So I'm teaching them how to shove. Kinetic linking up from your root, you know the deal. And it works especially well with a shove. Epic even. It was a new officer's class. In the class was a kid, Brian, helluva' nice young man. His nickname was beef. He was one seriously strong guy. We went on to become law enforcement partners, still in contact today.

I'm trying to get him to shove me, hard. But he's going easy. Even though I'm light, I don't get moved easy, especially if I don't want to.
Now I start yelling at him, pushing him - and he finally shoves me. Perfectly

I fly back about six feet into the wall, which is only sheet rock. Where I go right through the layer of sheet rock and get stuck there. Like a cartoon. It takes two guys to yank me out. The wall has that cartoon image of a man's body, arms and legs akimbo. To feel is to believe.

I wish they hadn't fixed that hole. They should have framed the damn thing.
Great story, which reminds me... but this isn't a "shove" story, so you'll need to keep the sheetrock in mind.

TKD, coming up through the colored belt ranks. ATA, but a relatively fierce (I found out later "traditionalist" in training, so we ... ah... hit a bit harder than the usual ATA club -- my instructor eventually got called out on that).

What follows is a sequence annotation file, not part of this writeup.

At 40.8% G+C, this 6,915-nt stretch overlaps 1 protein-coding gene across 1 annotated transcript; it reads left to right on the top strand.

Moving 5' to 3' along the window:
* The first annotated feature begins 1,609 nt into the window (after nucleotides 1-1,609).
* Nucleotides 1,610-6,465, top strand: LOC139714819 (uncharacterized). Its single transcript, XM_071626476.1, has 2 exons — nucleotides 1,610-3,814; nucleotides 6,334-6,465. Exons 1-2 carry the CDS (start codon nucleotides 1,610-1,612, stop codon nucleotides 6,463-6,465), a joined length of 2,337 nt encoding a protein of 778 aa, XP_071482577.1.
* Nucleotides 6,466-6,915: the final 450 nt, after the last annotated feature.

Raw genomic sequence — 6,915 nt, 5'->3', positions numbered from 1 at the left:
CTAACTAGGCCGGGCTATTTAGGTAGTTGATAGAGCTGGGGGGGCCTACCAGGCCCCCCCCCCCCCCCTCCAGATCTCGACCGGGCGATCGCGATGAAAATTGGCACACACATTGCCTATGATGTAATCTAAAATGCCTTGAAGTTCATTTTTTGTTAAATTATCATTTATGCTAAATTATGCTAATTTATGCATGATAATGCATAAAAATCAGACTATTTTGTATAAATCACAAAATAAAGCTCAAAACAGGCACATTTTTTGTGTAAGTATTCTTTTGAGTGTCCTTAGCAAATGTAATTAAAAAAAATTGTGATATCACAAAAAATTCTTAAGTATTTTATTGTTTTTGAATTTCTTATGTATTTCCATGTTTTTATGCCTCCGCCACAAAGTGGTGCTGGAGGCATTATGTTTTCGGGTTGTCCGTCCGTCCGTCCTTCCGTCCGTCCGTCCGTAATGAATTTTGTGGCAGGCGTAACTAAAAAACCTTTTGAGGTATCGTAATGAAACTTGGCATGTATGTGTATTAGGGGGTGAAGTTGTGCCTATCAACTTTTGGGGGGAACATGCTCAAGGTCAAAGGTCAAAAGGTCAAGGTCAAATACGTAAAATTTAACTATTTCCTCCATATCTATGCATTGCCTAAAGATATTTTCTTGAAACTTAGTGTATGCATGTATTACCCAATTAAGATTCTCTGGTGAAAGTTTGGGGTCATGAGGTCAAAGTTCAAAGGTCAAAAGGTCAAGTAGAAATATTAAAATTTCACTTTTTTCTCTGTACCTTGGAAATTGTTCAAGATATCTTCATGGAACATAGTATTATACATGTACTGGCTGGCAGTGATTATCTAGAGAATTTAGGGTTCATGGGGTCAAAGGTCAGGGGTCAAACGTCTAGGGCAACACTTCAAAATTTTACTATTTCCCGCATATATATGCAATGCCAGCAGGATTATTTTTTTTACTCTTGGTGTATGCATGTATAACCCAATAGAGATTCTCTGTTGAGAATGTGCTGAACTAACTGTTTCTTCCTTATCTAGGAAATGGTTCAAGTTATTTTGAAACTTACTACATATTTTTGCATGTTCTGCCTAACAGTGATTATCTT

Friday nights were sparring night, so the whole class is set up around sparring, only green belt and up. The instructor himself was a 2nd degree, he had a buddy who came up with him who didn't go the instructor route who was 1st degree, and a couple high school seniors (I was 20 at the time) who were 1st degrees at the class... and one "older guy" (I bet he wasn't even 40 at the time, maybe 35 looking back on it).

Anyway, the typical round-robin structure, class going and going, people leaving as they got tired (which just isn't me) and I work my way through my instor and his buddy, both of them successfully head-hunting me and me getting frustrated... I'm oh so slowly figuring out what the hell I'm doing wrong... blah - blah - blah... round robin continues.